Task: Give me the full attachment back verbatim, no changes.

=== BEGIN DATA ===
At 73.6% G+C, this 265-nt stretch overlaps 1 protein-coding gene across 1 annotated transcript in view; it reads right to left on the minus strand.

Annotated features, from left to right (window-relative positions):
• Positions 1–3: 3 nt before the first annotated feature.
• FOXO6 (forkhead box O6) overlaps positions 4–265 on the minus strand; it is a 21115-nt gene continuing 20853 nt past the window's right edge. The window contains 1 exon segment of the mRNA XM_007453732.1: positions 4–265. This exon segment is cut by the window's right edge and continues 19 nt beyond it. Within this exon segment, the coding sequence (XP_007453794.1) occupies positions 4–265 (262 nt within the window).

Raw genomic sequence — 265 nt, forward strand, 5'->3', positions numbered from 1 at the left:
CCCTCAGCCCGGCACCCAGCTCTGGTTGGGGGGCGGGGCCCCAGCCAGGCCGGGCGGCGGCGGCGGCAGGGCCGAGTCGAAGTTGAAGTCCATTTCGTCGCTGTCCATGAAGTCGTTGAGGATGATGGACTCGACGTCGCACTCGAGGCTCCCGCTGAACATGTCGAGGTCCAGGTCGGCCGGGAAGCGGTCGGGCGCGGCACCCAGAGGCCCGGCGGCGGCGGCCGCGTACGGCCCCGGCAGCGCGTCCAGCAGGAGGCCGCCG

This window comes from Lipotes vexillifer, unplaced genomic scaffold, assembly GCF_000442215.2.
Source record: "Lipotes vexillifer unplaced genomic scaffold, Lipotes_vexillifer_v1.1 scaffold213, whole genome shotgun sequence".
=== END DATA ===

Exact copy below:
At 73.6% G+C, this 265-nt stretch overlaps 1 protein-coding gene across 1 annotated transcript in view; it reads right to left on the minus strand.

Annotated features, from left to right (window-relative positions):
• Positions 1–3: 3 nt before the first annotated feature.
• FOXO6 (forkhead box O6) overlaps positions 4–265 on the minus strand; it is a 21115-nt gene continuing 20853 nt past the window's right edge. The window contains 1 exon segment of the mRNA XM_007453732.1: positions 4–265. This exon segment is cut by the window's right edge and continues 19 nt beyond it. Within this exon segment, the coding sequence (XP_007453794.1) occupies positions 4–265 (262 nt within the window).

Raw genomic sequence — 265 nt, forward strand, 5'->3', positions numbered from 1 at the left:
CCCTCAGCCCGGCACCCAGCTCTGGTTGGGGGGCGGGGCCCCAGCCAGGCCGGGCGGCGGCGGCGGCAGGGCCGAGTCGAAGTTGAAGTCCATTTCGTCGCTGTCCATGAAGTCGTTGAGGATGATGGACTCGACGTCGCACTCGAGGCTCCCGCTGAACATGTCGAGGTCCAGGTCGGCCGGGAAGCGGTCGGGCGCGGCACCCAGAGGCCCGGCGGCGGCGGCCGCGTACGGCCCCGGCAGCGCGTCCAGCAGGAGGCCGCCG

This window comes from Lipotes vexillifer, unplaced genomic scaffold, assembly GCF_000442215.2.
Source record: "Lipotes vexillifer unplaced genomic scaffold, Lipotes_vexillifer_v1.1 scaffold213, whole genome shotgun sequence".